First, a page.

Consider the wave equation in $\mathbb{R}^3$: $$\frac{\partial^2 u }{\partial t^2}= \nabla^2u$$

It is known that there are solutions with spherical symmetry of the form: $$u(x,t)=\frac{v(r,t)}{r} ; r^2=x^2+y^2+z^2$$ With $v(r,t)$ being a solution of the 1-dimensional wave equation in the coordinate $r$.

My question is, is there any solution with spherical symmetry of the 3-dimensional wave equation which is not of this form?


No. A solution $u(x,t)$ has spherical symmetry if and only if it can be written as $w(r,t)$ for some function $w$. This is $v(r,t)/r$, where $v(r,t) = r w(r,t)$. Substituting this function into the wave equation in $\mathbb R^3$, you get $$ \frac{1}{r} \frac{\partial^2 v}{\partial t^2} = \frac{1}{r} \frac{\partial^2 v}{\partial r^2} $$ so to be a solution, $v$ must satisfy the 1D wave equation.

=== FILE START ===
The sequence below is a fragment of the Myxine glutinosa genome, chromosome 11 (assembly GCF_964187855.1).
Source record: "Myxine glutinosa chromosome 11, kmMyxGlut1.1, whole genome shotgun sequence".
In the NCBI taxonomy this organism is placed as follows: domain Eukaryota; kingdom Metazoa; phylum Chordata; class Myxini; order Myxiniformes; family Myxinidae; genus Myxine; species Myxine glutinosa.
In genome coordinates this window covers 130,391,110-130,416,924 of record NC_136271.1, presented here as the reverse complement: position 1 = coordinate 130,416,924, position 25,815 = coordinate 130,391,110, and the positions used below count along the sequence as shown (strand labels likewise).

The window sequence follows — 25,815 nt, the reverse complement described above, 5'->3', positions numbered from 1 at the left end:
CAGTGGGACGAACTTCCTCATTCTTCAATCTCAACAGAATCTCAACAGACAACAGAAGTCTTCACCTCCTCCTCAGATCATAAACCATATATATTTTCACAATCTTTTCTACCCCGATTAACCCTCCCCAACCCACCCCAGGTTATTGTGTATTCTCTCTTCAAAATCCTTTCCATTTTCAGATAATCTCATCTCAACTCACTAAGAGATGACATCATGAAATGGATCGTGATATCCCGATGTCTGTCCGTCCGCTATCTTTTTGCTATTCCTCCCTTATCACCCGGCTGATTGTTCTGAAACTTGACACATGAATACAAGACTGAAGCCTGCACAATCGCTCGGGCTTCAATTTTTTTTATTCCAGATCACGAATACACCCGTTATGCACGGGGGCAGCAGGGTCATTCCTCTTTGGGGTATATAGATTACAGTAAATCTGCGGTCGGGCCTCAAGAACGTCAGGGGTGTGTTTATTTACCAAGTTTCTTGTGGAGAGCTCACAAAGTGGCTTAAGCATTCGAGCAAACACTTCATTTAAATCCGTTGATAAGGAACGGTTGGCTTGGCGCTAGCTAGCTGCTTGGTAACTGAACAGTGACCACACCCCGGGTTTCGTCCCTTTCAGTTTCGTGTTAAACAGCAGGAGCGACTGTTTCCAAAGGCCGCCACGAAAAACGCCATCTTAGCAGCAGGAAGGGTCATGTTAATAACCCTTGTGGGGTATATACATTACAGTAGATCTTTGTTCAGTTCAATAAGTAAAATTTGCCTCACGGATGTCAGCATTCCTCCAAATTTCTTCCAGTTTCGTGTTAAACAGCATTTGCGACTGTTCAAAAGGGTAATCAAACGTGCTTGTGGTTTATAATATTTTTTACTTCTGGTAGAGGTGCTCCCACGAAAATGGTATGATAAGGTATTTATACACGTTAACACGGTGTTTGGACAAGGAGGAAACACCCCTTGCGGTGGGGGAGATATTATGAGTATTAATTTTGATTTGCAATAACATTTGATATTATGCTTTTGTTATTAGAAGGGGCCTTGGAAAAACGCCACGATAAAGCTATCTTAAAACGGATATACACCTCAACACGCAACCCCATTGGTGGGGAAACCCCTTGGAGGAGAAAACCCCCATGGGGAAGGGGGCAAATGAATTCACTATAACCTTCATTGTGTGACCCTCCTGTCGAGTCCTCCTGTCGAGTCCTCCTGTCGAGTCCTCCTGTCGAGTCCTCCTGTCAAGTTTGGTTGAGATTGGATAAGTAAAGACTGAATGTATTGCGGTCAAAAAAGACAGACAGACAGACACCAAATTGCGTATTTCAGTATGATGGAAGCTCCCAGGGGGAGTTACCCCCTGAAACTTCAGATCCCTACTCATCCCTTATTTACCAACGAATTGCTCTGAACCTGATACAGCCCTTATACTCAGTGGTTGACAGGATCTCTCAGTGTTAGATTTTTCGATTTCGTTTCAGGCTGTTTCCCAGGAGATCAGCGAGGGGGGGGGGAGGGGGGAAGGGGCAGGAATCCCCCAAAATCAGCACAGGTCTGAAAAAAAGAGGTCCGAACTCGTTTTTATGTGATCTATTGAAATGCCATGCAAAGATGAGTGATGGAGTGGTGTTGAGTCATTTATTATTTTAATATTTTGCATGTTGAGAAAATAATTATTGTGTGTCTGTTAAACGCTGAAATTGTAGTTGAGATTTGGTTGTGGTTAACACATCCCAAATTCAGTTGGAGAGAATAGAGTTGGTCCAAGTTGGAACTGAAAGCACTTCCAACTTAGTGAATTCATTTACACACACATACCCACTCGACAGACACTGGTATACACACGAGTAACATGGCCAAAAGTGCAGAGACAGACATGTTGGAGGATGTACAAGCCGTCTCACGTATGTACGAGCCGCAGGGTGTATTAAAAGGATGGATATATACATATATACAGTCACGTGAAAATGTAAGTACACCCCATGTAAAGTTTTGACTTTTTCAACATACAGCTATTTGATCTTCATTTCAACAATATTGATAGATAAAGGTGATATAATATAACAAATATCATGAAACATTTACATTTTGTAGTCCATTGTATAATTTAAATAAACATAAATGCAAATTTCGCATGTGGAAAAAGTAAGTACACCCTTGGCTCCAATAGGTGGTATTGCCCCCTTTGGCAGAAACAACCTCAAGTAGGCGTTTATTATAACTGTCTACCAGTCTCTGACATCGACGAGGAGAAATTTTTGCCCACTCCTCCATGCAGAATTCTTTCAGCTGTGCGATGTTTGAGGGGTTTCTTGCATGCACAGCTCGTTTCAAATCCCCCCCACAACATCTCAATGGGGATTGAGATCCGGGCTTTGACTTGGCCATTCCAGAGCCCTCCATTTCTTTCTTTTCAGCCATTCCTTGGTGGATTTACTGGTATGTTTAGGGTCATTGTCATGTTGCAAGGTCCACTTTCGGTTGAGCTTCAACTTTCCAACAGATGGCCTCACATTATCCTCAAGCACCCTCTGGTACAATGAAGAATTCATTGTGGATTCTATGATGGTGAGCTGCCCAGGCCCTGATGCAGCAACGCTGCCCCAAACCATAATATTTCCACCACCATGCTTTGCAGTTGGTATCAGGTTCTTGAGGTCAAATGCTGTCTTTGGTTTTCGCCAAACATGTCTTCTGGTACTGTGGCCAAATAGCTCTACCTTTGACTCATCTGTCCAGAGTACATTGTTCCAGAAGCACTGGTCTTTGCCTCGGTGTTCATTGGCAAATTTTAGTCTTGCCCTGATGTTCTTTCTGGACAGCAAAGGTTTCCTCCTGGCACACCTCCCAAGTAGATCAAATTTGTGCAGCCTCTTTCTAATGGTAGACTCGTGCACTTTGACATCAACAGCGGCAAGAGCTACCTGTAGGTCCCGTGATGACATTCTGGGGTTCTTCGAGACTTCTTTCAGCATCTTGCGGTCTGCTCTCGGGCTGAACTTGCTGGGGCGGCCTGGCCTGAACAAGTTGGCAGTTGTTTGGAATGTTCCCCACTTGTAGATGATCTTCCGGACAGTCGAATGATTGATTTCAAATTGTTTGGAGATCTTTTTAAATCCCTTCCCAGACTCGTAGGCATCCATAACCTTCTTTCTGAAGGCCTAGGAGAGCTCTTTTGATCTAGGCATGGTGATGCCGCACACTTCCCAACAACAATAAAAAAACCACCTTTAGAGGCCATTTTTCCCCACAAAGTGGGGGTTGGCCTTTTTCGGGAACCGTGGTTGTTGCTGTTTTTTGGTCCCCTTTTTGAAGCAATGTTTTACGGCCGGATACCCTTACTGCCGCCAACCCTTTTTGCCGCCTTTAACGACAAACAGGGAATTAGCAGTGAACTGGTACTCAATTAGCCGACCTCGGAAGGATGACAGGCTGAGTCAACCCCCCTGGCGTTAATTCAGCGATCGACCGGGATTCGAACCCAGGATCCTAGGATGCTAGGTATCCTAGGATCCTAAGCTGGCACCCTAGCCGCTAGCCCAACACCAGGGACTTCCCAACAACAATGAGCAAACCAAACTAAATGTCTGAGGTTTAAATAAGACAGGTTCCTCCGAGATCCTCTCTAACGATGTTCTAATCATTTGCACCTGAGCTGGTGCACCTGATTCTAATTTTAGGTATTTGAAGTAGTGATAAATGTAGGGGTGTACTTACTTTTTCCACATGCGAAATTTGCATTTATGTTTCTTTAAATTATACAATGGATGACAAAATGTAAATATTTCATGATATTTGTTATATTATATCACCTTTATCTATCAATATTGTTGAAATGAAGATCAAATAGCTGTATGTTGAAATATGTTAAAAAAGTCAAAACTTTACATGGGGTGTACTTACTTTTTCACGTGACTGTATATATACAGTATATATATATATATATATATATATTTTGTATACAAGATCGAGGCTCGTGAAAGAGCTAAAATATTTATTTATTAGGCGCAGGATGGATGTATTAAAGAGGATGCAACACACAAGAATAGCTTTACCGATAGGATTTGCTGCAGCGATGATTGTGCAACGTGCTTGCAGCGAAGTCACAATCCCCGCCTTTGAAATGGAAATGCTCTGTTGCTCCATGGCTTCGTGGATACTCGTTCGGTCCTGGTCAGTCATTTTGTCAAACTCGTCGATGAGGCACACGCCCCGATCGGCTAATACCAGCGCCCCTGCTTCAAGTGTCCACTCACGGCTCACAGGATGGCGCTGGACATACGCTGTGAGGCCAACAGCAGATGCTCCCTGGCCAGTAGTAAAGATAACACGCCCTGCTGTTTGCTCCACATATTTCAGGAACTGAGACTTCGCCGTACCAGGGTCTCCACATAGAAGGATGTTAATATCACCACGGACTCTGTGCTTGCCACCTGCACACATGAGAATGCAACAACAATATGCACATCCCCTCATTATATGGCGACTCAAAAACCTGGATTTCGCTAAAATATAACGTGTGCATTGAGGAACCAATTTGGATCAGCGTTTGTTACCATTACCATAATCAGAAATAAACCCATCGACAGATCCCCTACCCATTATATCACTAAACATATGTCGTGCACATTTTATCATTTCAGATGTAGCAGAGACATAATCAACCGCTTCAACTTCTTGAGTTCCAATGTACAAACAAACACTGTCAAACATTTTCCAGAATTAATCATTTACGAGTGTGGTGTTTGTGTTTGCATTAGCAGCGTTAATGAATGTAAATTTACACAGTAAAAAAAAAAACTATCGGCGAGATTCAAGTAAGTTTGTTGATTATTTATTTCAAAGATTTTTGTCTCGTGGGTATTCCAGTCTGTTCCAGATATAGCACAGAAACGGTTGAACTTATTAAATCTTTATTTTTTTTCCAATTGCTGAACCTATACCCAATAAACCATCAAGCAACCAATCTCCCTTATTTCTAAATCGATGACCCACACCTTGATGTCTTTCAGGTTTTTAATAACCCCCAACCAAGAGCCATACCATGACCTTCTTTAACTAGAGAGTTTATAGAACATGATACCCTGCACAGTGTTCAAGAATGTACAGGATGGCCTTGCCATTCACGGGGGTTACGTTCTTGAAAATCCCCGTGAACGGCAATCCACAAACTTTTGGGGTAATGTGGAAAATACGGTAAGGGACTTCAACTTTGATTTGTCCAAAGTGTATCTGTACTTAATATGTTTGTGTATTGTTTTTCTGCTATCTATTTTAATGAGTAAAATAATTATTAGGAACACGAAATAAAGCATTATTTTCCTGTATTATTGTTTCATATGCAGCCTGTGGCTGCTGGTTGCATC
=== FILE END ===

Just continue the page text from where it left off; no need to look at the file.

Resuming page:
• $\begingroup$ Is there any proof or source for the implicit affirmation that such $w(r,t)$ must be of the form $w(r,t)=\frac{v(r,t)}{r}$? $\endgroup$ – Mario Jun 22 '17 at 15:14
  • $\begingroup$ Change to spherical coordinates. There is no dependence on $\phi$ or $\theta$, so ... $\endgroup$ – Robert Israel Jun 22 '17 at 16:56

Your Answer

By clicking “Post Your Answer”, you agree to our terms of service, privacy policy and cookie policy

Not the answer you're looking for? Browse other questions tagged or ask your own question.